Much to my surprise, carving connections has provided one of the key insights required to understand how consciousness committees function, and for why one doesn't need labeled lines to get Grandmother's face recognition. It's all because of the Mexican hat -- what was originally called lateral inhibition by its neurophysiological discoverers, Georg von Békésy, Keffer Hartline, Floyd Ratliff, Stephen Kuffler, Robert Barlow, and such.

To begin personally, on a confessional note, I was at one time, at my onset, a single cell.... I do not remember this, but I know that I began dividing. I have probably never worked so hard, and never again with such skill and certainty.... At one stage I possessed an excellent kidney, good enough for any higher fish; then I thought better and destroyed it all at once, installing in its place a neater pair for living on land. I didn't plan on this when it was going on, but my cells, with a better memory, did.
      Thinking back, I count myself lucky that I was not in charge at the time. If it had been left to me to do the mapping of my cells I would have got it wrong, dropped something, forgotten where to assemble my neural crest, confused it. Or I might have been stopped in my tracks, panicked by the massive deaths, billions of my embryonic cells being killed off systematically to make room for their more senior successors, death on a scale so vast that I can't think of it without wincing. By the time I was born, more of me had died than had survived. It is no wonder I can't remember; during that time I went through brain after brain for nine months, finally contriving the one model that could be human, equipped for language.
the American physician and essayist Lewis Thomas, 1987

IRREVERSIBILITY has been an important idea about human beings for a long time. The Jesuits thought that they could produce lifetime obedience with suitable indoctrination of little boys; Charles Darwin noted that "a belief constantly inculcated during the early years of life, while the brain is impressible, appears to acquire almost the nature of an instinct." Defense attorneys invoke such reasoning to attempt to excuse their clients' actions, saying that their behavior was all the manufacturer's fault, i.e., the school system and "society" in general. Some psychologists claim that the child's brain is infinitely malleable by the environment in which it grows up -- but usually recognize that adults are more likely to become set in their ways as they grow older. Whatever the extent of the plasticity in various periods, it certainly seems likely that something so important will be carefully regulated, probably on a day-to-day basis (or night-to-night -- one proposed function of sleep is to adjust what is passed from temporary to long-lasting memory).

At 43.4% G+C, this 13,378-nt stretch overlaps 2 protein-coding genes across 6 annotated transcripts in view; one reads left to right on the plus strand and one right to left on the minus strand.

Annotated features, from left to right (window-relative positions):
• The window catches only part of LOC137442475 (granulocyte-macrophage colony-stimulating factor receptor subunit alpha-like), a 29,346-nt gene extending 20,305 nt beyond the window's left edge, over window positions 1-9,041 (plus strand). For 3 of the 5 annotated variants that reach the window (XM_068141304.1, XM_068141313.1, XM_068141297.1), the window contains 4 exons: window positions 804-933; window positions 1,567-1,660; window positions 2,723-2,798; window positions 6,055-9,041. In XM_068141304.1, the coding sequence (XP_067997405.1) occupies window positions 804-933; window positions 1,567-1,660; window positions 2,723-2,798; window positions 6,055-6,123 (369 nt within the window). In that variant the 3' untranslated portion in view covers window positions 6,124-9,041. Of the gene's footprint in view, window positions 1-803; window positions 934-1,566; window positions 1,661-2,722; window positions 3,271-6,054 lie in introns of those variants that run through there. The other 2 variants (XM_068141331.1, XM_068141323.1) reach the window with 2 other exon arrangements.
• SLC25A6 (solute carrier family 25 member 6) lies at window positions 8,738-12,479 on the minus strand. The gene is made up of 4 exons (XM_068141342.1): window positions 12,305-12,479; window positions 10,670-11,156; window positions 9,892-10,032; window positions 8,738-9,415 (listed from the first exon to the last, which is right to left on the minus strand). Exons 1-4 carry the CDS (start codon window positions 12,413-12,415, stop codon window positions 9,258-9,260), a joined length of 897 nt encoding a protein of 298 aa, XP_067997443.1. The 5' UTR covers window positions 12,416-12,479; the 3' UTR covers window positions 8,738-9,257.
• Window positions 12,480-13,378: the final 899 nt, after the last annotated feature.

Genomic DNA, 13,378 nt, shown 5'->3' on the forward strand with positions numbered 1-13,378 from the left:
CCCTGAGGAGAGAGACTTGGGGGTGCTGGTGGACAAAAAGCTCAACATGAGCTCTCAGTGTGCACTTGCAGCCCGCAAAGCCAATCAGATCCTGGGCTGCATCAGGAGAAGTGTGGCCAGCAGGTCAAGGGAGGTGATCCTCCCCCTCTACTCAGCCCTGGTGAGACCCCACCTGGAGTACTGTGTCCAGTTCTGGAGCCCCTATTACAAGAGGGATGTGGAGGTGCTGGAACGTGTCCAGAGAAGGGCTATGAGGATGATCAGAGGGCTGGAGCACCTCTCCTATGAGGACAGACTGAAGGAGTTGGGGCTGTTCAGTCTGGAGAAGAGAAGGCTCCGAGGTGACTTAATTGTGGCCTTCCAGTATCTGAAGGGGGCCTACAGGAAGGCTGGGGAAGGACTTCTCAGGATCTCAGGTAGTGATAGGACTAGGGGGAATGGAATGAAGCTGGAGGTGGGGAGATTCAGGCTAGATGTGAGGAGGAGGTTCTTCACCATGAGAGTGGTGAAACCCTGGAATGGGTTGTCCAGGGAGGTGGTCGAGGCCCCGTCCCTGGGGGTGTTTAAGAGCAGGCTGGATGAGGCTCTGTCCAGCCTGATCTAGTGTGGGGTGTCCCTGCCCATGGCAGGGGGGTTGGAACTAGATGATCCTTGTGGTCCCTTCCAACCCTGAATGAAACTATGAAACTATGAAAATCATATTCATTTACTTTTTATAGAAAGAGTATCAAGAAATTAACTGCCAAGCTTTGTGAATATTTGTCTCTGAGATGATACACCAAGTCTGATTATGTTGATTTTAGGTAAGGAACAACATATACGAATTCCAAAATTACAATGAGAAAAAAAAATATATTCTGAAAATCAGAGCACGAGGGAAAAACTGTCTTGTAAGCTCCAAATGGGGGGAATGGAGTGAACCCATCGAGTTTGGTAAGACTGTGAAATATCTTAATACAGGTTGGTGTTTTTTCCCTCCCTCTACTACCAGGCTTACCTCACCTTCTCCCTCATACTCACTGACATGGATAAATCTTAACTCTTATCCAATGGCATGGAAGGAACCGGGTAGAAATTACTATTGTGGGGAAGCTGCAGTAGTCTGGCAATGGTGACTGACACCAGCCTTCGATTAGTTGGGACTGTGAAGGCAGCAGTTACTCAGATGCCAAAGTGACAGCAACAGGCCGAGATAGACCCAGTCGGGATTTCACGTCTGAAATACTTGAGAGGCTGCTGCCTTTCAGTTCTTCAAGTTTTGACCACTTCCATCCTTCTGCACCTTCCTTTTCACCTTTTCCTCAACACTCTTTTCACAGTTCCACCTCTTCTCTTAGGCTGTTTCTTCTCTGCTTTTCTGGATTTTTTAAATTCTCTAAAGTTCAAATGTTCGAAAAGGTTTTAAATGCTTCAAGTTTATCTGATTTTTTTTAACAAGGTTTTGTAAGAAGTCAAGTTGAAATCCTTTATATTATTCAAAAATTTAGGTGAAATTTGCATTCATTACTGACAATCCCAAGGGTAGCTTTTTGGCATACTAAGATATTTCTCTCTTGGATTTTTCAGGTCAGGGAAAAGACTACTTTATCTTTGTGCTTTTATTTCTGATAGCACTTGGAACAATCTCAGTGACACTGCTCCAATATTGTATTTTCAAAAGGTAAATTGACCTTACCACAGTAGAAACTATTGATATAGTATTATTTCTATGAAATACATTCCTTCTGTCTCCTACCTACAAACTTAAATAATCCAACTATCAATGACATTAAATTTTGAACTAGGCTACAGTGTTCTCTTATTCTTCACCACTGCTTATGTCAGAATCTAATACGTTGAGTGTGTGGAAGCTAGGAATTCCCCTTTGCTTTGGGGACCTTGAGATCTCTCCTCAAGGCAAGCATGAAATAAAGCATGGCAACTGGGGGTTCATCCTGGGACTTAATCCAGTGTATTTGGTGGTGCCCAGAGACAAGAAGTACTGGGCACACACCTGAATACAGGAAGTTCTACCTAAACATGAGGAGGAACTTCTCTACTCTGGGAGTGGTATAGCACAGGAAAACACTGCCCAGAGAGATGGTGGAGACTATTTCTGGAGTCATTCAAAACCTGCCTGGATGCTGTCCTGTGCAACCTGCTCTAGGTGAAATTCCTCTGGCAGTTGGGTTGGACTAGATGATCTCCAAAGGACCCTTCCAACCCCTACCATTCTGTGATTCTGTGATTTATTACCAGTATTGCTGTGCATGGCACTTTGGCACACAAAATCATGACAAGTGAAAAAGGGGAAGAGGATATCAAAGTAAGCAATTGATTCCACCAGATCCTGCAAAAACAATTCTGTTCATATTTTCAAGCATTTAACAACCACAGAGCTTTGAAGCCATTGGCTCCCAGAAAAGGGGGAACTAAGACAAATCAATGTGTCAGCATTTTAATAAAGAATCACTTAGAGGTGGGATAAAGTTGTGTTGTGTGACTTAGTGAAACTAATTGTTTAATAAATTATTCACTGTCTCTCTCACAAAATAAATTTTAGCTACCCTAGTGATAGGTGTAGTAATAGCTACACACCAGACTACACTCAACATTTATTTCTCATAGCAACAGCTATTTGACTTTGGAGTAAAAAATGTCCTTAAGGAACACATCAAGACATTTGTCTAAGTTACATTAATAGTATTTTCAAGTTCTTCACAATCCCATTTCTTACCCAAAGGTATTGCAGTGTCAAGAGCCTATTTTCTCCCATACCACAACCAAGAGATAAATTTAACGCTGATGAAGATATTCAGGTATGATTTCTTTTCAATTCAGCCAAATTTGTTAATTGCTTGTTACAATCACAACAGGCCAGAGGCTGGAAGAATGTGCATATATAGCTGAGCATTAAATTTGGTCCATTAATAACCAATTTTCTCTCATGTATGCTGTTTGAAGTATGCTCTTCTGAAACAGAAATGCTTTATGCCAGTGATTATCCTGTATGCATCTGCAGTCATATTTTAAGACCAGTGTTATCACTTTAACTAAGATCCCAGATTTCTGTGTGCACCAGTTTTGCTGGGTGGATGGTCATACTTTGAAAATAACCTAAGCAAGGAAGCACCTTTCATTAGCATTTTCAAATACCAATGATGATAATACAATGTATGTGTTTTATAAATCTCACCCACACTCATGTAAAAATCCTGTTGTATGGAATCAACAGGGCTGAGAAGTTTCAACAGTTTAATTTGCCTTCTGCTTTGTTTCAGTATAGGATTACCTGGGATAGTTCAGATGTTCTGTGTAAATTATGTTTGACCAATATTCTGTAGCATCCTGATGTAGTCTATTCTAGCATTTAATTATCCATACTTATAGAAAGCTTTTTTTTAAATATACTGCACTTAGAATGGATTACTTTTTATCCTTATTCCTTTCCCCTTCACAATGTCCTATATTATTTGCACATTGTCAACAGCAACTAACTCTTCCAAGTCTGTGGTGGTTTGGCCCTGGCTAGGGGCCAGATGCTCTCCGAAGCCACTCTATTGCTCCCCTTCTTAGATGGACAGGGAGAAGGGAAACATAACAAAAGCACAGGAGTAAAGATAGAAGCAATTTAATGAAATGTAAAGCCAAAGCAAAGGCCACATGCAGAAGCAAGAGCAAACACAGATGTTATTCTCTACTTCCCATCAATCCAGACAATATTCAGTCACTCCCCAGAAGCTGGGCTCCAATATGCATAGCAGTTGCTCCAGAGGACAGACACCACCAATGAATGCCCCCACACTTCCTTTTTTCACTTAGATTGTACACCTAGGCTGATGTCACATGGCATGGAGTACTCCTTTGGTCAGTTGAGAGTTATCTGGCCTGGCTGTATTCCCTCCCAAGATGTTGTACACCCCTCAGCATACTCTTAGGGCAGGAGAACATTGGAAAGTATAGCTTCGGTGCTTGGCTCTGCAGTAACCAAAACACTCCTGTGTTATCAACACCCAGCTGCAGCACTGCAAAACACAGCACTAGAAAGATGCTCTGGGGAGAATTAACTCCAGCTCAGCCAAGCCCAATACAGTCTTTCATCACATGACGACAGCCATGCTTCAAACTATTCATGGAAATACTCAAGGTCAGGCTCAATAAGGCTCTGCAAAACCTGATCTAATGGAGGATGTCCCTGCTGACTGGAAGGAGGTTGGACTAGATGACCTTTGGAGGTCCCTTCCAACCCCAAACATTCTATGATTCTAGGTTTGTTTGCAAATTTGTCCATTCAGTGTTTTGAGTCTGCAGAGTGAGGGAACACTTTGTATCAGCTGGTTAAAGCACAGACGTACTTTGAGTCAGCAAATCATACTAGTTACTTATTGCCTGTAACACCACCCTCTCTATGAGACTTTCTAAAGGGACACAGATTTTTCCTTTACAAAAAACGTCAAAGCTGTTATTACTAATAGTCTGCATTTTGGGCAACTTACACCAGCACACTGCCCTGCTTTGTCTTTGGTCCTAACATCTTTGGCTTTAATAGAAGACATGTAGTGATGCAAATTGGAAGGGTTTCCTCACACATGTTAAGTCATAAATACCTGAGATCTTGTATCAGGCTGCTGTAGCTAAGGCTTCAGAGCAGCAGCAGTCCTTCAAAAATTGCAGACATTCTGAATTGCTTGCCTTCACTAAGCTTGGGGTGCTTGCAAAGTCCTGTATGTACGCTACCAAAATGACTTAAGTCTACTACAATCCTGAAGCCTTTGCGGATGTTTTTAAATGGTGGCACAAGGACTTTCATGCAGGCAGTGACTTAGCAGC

Behavioral plasticity may be restricted to some "critical periods" in development; in certain respects, it really matters what your experiences are during some years. If the two eyes don't get a chance to work together within the first two years of life, chances are that one eye will become functionally blind; there will be nothing wrong with it optically, but it will act as if disconnected from the higher centers of the brain (this is the reason why cross-eyed babies need such early surgery).
      Something as well learned as a schema becomes the modal schematic of a series of similar experiences: We no longer remember when we first encountered the letter A, or when we took our first step. A snapshot schema, however, is a record of a unique event (in my generation: what you were doing when you heard about President Kennedy being shot). Unless there is some way of freezing it (the way those infantile memories of binocular experience were frozen by myelination and synaptic editing), we might expect such memories to be malleable. We shape up schemas to be the average shape of a lighthouse or the defining character of a Picasso. The lack of "fixing" means that every time we reactivate the schema (as when we recall it "to mind" in the absence of the original), we stand some chance of modifying the memory.